Dr. Jeremy Morris
Geosyntec Consultants

Dr. Jeremy Morris is a Principal with Geosyntec Consultants based in Columbia, Maryland.  He received a B.Eng. in Civil Engineering and an M.S. in Environmental Engineering from Imperial College, London (England) and a Ph.D. in Environmental Engineering from the University of the Witwatersrand, Johannesburg (South Africa) in 2001.  His doctoral research work involved investigation of waste biodegradation processes, landfill hydrological properties, pollution potential, and time to stabilization.

Dr. Morris has over 18 years of professional and academic experience in the field of solid waste management.  Since joining Geosyntec in 2001, he has provided lifecycle technical design and project management services during permitting and construction of new landfills and lateral or vertical landfill expansions at numerous sites around the country and internationally.  His technical specialties include landfill closure and post-closure care, waste characterization, and leachate characterization and treatment.  He also has experience with landfill gas management and utilization, feasibility analyses for landfill-based renewable energy technologies, and sustainable approaches to landfill development and long-term management and remediation of closed sites.

Jeremy is the author of over 50 technical papers.  In addition to regular participation at technical symposia, Dr. Morris has been actively engaged in teaching, speaking, or developing guidance documents for the U.S. EPA as well as regulatory and profession associations such as SWANA, ISWA, ITRC, and IWWG.  He is active with IWWG’s Sustainable Landfill Task Group, which aims to develop international consensus on issues related to PCC and provide working definitions and criteria for PCC completion and the operational controls/measures necessary to achieve a sustainable landfill.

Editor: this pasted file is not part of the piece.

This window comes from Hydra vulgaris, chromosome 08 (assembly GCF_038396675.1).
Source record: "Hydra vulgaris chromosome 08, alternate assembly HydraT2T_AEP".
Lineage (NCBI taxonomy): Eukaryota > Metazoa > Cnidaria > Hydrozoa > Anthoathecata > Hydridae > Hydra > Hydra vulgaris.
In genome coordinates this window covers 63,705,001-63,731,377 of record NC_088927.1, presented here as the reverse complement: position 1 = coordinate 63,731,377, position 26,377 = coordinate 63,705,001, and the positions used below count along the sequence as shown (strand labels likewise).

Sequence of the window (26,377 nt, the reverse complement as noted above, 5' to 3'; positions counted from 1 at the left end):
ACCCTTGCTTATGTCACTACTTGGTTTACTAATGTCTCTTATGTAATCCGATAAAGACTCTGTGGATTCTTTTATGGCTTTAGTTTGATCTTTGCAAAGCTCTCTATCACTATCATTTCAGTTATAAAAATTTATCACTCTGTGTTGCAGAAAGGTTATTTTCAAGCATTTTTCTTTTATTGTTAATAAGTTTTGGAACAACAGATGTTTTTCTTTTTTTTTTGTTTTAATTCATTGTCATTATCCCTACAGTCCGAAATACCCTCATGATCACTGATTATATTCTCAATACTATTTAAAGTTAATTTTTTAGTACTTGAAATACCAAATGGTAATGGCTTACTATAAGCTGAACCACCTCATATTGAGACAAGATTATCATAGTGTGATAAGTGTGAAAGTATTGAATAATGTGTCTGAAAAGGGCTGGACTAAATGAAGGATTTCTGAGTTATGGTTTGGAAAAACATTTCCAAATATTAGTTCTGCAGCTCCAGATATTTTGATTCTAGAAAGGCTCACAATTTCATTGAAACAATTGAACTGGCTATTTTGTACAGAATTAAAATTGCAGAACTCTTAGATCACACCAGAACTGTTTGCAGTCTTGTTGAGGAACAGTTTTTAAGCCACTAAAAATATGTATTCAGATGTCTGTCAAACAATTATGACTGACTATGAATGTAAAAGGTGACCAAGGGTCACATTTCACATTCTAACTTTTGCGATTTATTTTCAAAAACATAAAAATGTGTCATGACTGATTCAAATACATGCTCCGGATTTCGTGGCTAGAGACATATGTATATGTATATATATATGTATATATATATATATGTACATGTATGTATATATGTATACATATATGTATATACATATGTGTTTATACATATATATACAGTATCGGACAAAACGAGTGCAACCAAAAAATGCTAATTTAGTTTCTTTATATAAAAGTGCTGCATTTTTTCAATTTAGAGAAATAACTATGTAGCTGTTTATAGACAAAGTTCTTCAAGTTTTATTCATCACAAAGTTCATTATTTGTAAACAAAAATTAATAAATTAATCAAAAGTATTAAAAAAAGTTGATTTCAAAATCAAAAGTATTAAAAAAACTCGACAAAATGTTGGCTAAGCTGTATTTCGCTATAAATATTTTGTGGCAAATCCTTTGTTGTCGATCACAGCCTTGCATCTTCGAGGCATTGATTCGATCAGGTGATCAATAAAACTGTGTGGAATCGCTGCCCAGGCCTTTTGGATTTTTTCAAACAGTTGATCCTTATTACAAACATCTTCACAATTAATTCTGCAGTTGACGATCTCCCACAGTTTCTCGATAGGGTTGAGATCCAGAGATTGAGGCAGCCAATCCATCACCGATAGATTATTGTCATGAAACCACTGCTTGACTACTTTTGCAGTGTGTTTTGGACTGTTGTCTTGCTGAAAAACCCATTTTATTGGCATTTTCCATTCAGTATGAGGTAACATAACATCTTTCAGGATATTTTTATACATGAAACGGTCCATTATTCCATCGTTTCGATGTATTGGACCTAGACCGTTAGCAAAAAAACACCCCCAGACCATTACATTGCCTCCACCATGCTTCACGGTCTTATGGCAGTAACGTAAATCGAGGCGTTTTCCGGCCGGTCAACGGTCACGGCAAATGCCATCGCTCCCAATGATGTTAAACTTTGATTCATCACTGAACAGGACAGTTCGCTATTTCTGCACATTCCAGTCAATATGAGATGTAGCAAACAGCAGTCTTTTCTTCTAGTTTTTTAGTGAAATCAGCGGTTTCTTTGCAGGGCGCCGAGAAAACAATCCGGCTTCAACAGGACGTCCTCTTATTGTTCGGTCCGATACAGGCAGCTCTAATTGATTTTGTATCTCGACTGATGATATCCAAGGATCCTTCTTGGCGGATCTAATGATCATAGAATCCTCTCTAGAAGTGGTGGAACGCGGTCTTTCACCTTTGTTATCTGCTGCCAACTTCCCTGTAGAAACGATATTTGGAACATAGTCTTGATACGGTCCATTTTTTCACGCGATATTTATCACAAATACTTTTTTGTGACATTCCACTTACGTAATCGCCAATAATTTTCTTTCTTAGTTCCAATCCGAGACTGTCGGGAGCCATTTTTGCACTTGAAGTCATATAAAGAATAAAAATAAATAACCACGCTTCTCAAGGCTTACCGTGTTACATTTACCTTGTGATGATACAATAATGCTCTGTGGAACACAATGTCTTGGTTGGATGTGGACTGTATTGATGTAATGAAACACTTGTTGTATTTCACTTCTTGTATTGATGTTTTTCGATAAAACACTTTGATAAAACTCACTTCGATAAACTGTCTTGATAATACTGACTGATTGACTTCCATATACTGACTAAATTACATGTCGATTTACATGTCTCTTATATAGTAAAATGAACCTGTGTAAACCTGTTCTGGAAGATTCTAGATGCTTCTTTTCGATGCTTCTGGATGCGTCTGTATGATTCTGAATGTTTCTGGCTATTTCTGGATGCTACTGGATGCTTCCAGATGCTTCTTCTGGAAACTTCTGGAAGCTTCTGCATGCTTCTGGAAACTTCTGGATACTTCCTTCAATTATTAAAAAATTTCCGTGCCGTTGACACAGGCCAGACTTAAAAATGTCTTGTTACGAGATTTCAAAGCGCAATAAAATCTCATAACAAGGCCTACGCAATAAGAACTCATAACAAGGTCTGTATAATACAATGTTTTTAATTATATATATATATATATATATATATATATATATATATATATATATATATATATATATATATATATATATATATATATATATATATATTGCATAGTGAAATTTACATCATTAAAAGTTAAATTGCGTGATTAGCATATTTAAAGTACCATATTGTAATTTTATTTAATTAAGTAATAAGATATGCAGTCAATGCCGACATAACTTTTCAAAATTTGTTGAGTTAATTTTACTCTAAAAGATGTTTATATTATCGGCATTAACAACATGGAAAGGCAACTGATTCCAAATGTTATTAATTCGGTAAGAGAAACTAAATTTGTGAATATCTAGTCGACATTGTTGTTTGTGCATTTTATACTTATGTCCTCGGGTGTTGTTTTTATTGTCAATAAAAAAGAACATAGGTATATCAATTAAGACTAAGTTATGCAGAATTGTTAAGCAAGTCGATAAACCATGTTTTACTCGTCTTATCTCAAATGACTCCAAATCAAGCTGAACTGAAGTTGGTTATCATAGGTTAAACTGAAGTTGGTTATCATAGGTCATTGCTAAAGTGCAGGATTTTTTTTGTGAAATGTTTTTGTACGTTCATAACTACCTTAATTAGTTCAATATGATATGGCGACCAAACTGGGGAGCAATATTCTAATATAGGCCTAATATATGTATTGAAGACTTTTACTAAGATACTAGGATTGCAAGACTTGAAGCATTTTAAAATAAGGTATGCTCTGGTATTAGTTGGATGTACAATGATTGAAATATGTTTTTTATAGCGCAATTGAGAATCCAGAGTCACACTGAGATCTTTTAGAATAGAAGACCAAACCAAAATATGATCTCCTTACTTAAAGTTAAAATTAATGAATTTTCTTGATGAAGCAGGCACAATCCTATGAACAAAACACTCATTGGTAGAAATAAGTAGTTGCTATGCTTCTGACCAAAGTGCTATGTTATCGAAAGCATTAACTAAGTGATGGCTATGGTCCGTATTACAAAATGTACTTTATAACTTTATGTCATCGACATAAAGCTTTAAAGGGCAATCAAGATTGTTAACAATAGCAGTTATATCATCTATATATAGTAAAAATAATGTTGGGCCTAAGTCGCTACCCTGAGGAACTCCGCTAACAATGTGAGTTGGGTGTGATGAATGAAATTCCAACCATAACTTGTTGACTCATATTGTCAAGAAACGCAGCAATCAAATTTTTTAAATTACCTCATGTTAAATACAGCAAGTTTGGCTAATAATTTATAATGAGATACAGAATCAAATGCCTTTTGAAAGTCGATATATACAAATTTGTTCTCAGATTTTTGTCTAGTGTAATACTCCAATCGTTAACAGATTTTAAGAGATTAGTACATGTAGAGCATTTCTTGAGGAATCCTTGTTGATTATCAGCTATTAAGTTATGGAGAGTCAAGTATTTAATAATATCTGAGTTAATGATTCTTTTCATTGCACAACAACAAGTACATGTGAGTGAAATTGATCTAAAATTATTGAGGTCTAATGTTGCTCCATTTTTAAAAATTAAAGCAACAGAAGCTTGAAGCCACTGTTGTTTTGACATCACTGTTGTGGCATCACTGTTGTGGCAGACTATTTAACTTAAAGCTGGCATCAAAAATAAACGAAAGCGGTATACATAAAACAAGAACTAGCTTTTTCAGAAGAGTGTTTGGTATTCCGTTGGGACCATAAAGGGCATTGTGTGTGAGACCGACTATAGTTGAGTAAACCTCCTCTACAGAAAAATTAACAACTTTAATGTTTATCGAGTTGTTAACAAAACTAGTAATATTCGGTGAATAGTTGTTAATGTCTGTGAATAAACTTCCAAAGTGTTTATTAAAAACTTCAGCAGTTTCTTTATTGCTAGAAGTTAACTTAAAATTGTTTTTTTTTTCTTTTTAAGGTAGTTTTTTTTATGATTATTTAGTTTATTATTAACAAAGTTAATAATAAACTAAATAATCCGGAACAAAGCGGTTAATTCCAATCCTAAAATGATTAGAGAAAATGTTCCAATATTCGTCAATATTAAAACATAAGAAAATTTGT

EPCC was developed by a multi-disciplinary team led by Geosyntec under a grant from the Environmental Research & Education Foundation (EREF), and published in 2006 as the Evaluation of Post-Closure Care (EPCC) Methodology.  The methodology is advocated by the Interstate Technology and Regulatory Council (ITRC) in their 2006 technical guidance document on evaluating, optimizing, and completing PCC, which has also been referenced in revisions to solid waste regulations and guidance developed by California (27CCR §22211, 2010), Washington (Ch. 173-351 WAC, 2012), and Florida (Guidance Document SWM-04.45, 2016).  Other states (notably Colorado and Michigan) have expressed interest in a functional stability approach but have yet to develop specific guidance or regulations.  New York has revised their PCC regulations to allow transition from PCC to custodial care under a reduced level of regulatory oversight per 6 NYCRR Part 363-9.6(b); however, they have not fully endorsed a post-regulatory custodial care status, citing concerns that an unregulated program may not guarantee appropriate cover maintenance.

Register Here

A limited number of student scholarships are available upon request. For more information, please e-mail education@erefdn.org.


December 4, 2017
2:00 pm - 3:30 pm
Event Category:


EREF Education Program
(919) 861-6876